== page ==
KARACHI, Pakistan 

Pakistan on Wednesday condemned the commencement of construction of a Hindu temple at the site of the 16th century Babri Mosque in neighboring India following a controversial ruling by the Indian Supreme Court in November.

The government of India’s Uttar Pradesh state announced the construction of the Ram temple at the site of the historic Babri Mosque which began Tuesday.

The development came at a time when the two nuclear-armed neighbors are struggling to contain the surging coronavirus pandemic.

“While the world is grappling with the unprecedented COVID-19 pandemic, the RSS-BJP combine in India is busy unabashedly advancing the ‘Hindutva’ agenda. The commencement of construction of a Mandir [temple] at the site of the historic Babri Masjid in Ayodhya on May 26 is another step in this direction and the government and people of Pakistan condemn it in the strongest terms,” the Foreign Ministry said in a statement.

The commencement of the temple’s construction, the statement said, was a sequel to the Indian top court’s “controversial” decision, which completely failed to uphold the demands of justice. 

The Babri Mosque was demolished by hardline Hindu mobs in 1992. 

Then Prime Minister P.V. Narasimha Rao had pledged to rebuild the mosque in a televised address to the nation.

However, the Indian Supreme Court last November handed the site of the historic mosque to Hindus for the construction of a temple following a prolonged legal battle.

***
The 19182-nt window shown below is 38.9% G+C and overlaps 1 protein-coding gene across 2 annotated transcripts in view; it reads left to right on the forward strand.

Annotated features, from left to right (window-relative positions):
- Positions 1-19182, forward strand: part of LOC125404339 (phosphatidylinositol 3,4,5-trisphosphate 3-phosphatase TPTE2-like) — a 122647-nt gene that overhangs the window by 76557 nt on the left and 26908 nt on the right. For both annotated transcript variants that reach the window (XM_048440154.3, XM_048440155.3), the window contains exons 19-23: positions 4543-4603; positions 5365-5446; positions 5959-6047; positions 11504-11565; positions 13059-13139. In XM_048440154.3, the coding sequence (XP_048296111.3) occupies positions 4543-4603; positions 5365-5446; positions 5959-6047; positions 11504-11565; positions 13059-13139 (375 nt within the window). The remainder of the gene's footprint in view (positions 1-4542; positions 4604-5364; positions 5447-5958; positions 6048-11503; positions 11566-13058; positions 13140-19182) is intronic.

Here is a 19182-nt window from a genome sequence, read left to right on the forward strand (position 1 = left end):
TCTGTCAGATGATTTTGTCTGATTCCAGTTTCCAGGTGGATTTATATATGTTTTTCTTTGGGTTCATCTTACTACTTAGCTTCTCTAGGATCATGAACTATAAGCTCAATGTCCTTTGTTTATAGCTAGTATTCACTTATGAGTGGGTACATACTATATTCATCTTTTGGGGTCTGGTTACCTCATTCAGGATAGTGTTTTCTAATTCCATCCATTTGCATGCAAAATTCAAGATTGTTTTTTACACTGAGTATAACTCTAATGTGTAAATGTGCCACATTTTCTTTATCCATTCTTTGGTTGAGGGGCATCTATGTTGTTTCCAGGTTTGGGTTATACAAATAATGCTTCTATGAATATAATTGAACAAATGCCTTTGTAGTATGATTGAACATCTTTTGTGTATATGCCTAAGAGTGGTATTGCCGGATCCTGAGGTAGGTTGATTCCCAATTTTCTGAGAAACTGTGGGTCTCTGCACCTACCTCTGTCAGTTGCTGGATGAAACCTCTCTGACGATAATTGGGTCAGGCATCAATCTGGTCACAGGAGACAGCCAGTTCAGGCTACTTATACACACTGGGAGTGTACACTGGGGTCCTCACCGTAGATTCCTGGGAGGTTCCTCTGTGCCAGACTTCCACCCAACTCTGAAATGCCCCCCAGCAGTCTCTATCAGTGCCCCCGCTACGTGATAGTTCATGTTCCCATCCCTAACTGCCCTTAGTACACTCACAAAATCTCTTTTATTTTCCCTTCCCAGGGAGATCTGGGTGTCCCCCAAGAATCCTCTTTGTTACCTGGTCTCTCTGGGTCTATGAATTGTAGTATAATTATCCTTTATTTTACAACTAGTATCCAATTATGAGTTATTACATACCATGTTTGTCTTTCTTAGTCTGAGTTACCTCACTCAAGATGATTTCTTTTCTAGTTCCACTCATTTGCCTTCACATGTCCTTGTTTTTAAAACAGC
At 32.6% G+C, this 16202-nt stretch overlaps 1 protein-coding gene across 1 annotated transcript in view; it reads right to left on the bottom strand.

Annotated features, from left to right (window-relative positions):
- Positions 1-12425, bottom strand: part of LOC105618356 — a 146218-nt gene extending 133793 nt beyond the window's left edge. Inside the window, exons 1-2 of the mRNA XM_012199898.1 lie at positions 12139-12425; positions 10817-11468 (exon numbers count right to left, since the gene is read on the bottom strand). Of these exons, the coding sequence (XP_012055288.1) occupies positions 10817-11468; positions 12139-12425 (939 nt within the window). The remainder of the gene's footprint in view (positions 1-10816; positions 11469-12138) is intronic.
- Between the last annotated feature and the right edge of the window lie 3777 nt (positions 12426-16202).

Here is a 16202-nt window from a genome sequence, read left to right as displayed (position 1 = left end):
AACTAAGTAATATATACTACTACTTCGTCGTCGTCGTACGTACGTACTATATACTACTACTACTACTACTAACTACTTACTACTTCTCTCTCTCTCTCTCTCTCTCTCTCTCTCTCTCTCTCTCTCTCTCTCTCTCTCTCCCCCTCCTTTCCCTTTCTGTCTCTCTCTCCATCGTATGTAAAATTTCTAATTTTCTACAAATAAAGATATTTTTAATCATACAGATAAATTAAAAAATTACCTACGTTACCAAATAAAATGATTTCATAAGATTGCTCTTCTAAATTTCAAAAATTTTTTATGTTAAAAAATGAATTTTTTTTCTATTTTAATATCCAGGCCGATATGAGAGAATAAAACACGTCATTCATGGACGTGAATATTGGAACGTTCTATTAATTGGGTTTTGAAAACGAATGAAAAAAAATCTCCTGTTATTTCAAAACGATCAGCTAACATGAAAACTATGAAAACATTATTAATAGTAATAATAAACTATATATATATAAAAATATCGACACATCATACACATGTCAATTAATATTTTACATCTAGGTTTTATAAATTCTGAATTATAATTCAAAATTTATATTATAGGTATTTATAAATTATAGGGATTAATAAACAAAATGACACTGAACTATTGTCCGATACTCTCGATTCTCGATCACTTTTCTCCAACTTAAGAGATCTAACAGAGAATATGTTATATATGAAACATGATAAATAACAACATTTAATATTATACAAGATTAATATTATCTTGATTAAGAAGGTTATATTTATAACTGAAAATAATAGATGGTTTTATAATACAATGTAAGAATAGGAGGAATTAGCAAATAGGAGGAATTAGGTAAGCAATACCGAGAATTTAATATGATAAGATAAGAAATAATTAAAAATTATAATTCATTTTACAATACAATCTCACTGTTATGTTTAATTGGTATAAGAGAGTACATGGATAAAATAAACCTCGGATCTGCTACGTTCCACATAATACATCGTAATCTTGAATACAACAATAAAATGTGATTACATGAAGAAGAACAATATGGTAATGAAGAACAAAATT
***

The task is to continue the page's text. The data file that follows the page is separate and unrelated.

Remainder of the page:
The court also ruled that a “suitable” 20,234-square-meter (five-acre) plot of land would be allotted to the Sunni Waqf Board either by the central government or provincial government to build a new mosque.

“The [Indian] Supreme Court’s verdict shredded the veneer of so-called secularism of India by making clear that the minorities are not safe in India and that they have to fear for their lives, beliefs and places of worship,” the ministry said.

“The developments relating to the Babri Masjid (mosque), the discriminatory Citizenship Amendment Act (CAA), initiation of the National Register of Citizens (NRC) process, and the targeted killings of Muslims in Delhi in February 2020 are vivid illustrations of how Muslims in India are being marginalized, dispossessed, demonized and subjected to senseless violence,” it added.

The frequent mob lynchings by cow vigilantes and sinister schemes like “ghar wapsi” (back home), “love jihad” and “Corona jihad” are part of this mindset, it went on to say. 

The right-wing “Hindutva” agenda, it charged, which appeared to have permeated the state institutions as well, is moving fast towards turning India into a “Hindu Rashtra [state].”

“As Pakistan has been sensitizing the world community, today’s India under the RSS-BJP sway is driven by the toxic mix of an extremist ideology and hegemonic ambitions. The result is a growing threat to the safety and well-being of minorities in India and to peace and security in the region and beyond,” the ministry said.

The rising tide of religious bigotry in India, it opined, was well-documented by international human rights organizations, regularly highlighted by the international media and raised in a number of world parliaments. 

“The international community must hold India to account for the continuous violations of human rights of minorities and urge the Indian government to take immediate steps to ensure that the rights of all minorities are fully protected and promoted as per India’s obligations under international instruments to which it is a party,” it concluded.

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